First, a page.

Estimates of average weekly earnings and hours worked are based on a sample and are therefore subject to sampling variability. This analysis focuses on differences between estimates that are statistically significant at the 68% confidence level. Payroll employment estimates are based on a census of administrative data and are not subject to sampling variability.
Statistics Canada also produces employment estimates from its Labour Force Survey (LFS). The LFS is a monthly household survey, the main objective of which is to divide the working-age population into three mutually exclusive groups: the employed (including the self-employed), unemployed and not in the labour force. This survey is the official source for the unemployment rate and collects data on the socio-demographic characteristics of all those in the labour market.
Unless otherwise stated, this release presents seasonally adjusted data, which facilitate comparisons by removing the effects of seasonal variations. For more information on seasonal adjustment, see Seasonally adjusted data – Frequently asked questions.
Non-farm payroll employment data are for all hourly and salaried employees, as well as the "other employees" category, which includes piece-rate and commission-only employees.
Average weekly hours data are for hourly and salaried employees only and exclude businesses that could not be classified to a North American Industry Classification System (NAICS) code.
All earnings data include overtime pay and exclude businesses that could not be classified to a NAICS code. Earnings data are based on gross taxable payroll before source deductions. Average weekly earnings are derived by dividing total weekly earnings by the number of employees.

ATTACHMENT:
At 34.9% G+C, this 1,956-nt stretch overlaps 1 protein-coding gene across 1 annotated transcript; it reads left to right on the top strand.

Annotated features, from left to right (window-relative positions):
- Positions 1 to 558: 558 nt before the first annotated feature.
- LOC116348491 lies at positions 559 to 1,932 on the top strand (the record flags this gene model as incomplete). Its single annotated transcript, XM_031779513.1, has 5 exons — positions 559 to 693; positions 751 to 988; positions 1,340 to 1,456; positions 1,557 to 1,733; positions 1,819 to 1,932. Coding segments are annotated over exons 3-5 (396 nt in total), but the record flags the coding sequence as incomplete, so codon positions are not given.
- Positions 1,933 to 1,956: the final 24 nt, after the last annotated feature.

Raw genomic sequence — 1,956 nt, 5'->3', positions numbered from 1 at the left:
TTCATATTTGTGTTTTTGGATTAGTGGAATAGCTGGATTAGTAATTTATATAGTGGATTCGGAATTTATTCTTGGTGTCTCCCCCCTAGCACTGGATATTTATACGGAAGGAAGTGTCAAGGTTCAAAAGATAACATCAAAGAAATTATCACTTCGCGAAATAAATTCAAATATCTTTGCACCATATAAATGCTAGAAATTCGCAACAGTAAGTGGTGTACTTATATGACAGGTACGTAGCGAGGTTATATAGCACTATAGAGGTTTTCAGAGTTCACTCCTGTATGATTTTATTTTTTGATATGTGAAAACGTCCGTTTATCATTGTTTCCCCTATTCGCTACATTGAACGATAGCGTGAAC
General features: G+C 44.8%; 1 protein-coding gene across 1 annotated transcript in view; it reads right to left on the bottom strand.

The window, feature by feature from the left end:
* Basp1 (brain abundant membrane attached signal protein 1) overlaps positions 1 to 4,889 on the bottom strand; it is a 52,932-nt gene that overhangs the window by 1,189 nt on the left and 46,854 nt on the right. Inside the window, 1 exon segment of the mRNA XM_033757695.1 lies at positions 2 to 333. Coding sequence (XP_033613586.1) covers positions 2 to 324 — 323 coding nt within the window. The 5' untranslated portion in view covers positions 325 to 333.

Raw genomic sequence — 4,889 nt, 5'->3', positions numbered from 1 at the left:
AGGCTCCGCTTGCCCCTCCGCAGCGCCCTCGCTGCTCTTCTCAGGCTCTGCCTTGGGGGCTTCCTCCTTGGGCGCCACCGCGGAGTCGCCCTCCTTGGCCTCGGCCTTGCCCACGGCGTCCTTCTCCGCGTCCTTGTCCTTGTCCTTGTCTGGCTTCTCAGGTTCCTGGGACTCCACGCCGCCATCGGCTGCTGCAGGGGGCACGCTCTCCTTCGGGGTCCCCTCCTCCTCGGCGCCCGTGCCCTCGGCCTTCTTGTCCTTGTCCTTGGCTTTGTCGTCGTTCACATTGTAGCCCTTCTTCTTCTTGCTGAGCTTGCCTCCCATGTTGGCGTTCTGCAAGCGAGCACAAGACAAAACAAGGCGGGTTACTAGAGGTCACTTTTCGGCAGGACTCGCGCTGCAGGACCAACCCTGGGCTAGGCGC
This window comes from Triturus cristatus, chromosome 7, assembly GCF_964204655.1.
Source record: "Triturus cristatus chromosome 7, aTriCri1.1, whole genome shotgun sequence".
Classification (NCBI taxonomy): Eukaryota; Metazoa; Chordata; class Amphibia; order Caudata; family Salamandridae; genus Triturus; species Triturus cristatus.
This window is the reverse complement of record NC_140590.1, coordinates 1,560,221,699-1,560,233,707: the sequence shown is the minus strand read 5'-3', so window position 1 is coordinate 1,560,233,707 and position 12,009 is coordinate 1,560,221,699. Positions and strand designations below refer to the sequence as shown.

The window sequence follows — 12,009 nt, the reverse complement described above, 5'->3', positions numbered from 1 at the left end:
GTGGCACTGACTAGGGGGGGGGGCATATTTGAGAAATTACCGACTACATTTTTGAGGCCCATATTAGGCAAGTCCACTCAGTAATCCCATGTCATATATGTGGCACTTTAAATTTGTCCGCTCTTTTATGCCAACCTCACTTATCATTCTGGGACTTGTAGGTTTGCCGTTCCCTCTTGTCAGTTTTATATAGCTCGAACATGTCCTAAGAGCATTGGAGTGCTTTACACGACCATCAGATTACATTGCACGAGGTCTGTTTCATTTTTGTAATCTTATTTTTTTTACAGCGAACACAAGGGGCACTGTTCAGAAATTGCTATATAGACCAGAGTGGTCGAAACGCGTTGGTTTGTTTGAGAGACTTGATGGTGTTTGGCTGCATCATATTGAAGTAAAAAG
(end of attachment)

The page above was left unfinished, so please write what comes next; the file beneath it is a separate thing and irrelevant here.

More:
With each release, data for the current reference month are subject to revision. Data have been revised for the previous month. Users are encouraged to request and use the most up-to-date data for each month.
Real-time CANSIM tables
Data on payroll employment, earnings and hours for September will be released on November 26.
A summary table is available from the Browse by key resource module of our website. Under Summary tables, choose Subject then Labour.
Job Vacancy Statistics (survey number 5202) from the Survey of Employment, Payrolls and Hours for July are now available in CANSIM.
More information about the concepts and use of the Survey of Employment, Payrolls and Hours is available online in the Guide to the Survey of Employment, Payrolls and Hours (72-203-G), from the Browse by key resource module of our website under Publications.
For more information, contact us (toll-free 1-800-263-1136; 514-283-8300; STATCAN.infostats-infostats.STATCAN@canada.ca).
To enquire about the concepts, methods or data quality of this release, contact Andrew Fields (613-951-3551; firstname.lastname@example.org), Labour Statistics Division.